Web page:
Paul A. Young Whole Bean to Bar Chocolate

The juxtaposition between the salubrious lives of those that purchase fine chocolate from the likes of Paul A. Young and the mere existence of those that are at the genesis of a bar’s life is as troubling as it is stark. But within it exists a paradox that just has to change.

Plaudits are given to chocolatiers in abundance. They are renowned, revered and exalted. Forgotten, however, are the bands of people which many don’t even know exist. These people, who often can’t afford life’s bare essentials, are forgotten in the whole chocolate making process.

Paul A. Young Bean to Bar Chocolate

Chocolatiers the world over acquire couverture: chocolate already made but awaiting the skilled touch of a craftsman to turn it into the chocolate treats we all love. It’s far from an easy task I know, but what’s infinitely more troublesome is taking unroasted beans from a supplier and turning them into chocolate and then those treats you crave. Those that have a foot in the chocolate making and the chocolatier ‘camp’ have stepped that direction, known that I know of have moved from the chocolatier to chocolate maker way of doing things. Until Paul A. Young.

Anyone could try and make wonderful chocolate the conventional way. A few do actually succeed in creating something worthwhile. But none, that I am aware of make chocolate in this more wholesome way – with the shell of the bean still on.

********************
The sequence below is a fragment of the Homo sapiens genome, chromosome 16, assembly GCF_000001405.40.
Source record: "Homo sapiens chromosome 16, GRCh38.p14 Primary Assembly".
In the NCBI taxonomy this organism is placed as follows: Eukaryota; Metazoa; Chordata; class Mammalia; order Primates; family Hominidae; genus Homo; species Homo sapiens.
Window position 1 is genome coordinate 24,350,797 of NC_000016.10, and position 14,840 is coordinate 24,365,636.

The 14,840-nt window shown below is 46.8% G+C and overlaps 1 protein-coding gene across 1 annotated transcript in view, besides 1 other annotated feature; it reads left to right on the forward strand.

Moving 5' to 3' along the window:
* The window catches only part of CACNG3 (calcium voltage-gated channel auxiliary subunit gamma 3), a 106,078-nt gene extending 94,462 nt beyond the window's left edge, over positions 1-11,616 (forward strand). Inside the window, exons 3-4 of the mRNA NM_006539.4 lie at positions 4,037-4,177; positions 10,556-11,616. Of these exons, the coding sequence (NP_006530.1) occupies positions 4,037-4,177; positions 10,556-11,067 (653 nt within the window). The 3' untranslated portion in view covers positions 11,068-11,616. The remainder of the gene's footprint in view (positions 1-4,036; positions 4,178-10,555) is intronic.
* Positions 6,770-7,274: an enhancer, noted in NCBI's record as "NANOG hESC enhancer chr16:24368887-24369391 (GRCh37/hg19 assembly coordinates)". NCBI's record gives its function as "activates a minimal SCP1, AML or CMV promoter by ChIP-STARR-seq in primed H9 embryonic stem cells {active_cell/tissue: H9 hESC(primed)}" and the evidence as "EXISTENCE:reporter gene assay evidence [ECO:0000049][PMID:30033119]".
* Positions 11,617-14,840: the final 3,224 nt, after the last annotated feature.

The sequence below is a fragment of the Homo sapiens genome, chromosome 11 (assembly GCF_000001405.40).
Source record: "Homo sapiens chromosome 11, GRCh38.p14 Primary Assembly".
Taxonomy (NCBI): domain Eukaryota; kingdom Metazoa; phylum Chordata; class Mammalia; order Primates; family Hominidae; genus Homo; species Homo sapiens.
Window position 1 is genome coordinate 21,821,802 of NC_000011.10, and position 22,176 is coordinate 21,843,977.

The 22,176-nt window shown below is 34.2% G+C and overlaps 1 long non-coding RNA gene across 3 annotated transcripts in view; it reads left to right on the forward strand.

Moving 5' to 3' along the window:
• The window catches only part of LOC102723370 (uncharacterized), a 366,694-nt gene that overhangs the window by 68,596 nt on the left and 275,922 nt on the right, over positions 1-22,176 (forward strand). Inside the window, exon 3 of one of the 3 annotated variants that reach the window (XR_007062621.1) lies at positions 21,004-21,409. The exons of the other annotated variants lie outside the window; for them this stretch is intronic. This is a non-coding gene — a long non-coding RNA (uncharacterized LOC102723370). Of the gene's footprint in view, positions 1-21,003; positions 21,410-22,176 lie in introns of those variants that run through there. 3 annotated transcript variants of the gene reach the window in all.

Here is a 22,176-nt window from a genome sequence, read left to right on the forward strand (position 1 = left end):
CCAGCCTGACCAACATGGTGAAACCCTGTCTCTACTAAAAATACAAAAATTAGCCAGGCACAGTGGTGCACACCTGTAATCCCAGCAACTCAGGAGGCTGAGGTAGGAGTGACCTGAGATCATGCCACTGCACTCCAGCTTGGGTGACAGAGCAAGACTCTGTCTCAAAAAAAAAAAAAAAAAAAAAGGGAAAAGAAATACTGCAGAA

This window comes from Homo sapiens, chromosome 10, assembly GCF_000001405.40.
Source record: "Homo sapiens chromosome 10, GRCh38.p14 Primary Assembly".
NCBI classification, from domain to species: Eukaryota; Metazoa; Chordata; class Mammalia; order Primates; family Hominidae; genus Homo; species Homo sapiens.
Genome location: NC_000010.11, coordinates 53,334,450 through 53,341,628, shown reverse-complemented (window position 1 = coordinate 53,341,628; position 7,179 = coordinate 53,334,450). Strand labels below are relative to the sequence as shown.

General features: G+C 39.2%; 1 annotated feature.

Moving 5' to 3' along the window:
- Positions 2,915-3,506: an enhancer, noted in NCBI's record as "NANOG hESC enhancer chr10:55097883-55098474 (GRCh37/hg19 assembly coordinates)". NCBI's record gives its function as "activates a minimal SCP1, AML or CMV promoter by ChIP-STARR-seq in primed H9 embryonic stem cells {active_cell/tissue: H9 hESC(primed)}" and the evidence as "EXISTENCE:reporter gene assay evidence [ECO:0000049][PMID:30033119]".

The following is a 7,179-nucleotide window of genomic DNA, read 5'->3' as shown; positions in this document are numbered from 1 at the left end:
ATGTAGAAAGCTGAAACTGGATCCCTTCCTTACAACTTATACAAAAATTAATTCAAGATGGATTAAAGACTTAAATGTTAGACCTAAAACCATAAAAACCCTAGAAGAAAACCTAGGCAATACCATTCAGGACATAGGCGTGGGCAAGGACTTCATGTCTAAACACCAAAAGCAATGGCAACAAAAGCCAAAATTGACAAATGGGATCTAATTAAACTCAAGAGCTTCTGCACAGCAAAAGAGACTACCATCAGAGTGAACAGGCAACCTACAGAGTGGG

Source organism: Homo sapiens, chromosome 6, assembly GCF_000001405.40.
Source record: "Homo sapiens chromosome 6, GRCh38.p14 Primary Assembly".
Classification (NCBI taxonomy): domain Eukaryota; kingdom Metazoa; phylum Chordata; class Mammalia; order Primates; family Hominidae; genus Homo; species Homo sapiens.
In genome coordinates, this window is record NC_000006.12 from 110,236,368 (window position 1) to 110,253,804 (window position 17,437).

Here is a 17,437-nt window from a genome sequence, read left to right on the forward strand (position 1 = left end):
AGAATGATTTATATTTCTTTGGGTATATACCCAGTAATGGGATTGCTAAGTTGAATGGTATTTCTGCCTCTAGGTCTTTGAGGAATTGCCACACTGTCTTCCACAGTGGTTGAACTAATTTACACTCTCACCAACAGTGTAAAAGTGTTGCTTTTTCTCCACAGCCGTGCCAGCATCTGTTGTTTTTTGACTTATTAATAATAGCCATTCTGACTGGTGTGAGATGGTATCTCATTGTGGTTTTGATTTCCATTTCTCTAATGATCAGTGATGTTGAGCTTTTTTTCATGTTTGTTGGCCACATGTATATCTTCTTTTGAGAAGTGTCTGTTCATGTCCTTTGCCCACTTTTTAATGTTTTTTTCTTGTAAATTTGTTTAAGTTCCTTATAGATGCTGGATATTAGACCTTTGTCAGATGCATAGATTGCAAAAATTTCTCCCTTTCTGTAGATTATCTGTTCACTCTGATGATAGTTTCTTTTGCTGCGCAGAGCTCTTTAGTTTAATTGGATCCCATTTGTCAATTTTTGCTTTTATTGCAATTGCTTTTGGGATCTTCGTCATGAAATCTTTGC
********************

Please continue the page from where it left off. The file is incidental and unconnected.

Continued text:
When I first entered the world of chocolate I attended an event and was given a roasted bean. The lady gave it to me. I bit in, but to her disgust I hadn’t removed the shell. It is this “you’re doing it wrong” aspect of the chocolate industry that still irks me today. You’ll share a  photo of someone making chocolate and you’ll get a load of other chocolate makers saying “they’re doing it wrong”. My response has always been: I don’t care how they do it, as long as the chocolate tastes bloody good. In latter years I’ve appended it with “as long as the growers aren’t getting screwed too”.

It’s this notion of not changing a winning formula that is the most annoying aspect of the chocolate industry. The second most annoying feature are the gimmicks chocolatiers come out with to gain attention and sales. What is so often missing is: doing something because it is simply the right thing to do. Using couverture from large corporations who have lavish offices and large corporate hospitality budgets does little for those growers and farmers earning less than a pint of milk a day. Paul may be acquiring his beans from Menakao (I love them, especially Valerie) is cutting part of that wasted expense out, but this is just a test run, I’m sure Paul will be buying beans direct from growers and producing micro-batch chocolate where even more of the price of the bar goes to support people.

A close up

And this is the purpose of the two bars I have before me. It is a test to see if people like us (including Dom who has done a wonderful review) think of the chocolate. The approach is unique however. Paul doesn’t use a winnower to remove the husks, he uses a piddly little melanger which any home enthusiast can acquire and invests a great deal of his and his staff’s time monitoring it. There’s none of  full blown, highly scientific approach that I’ve seen from even Hotel Chocolat’s rhudimentary bean to bar “factory” – I thought that was basic until I saw Paul whip out his blender (a posh one though).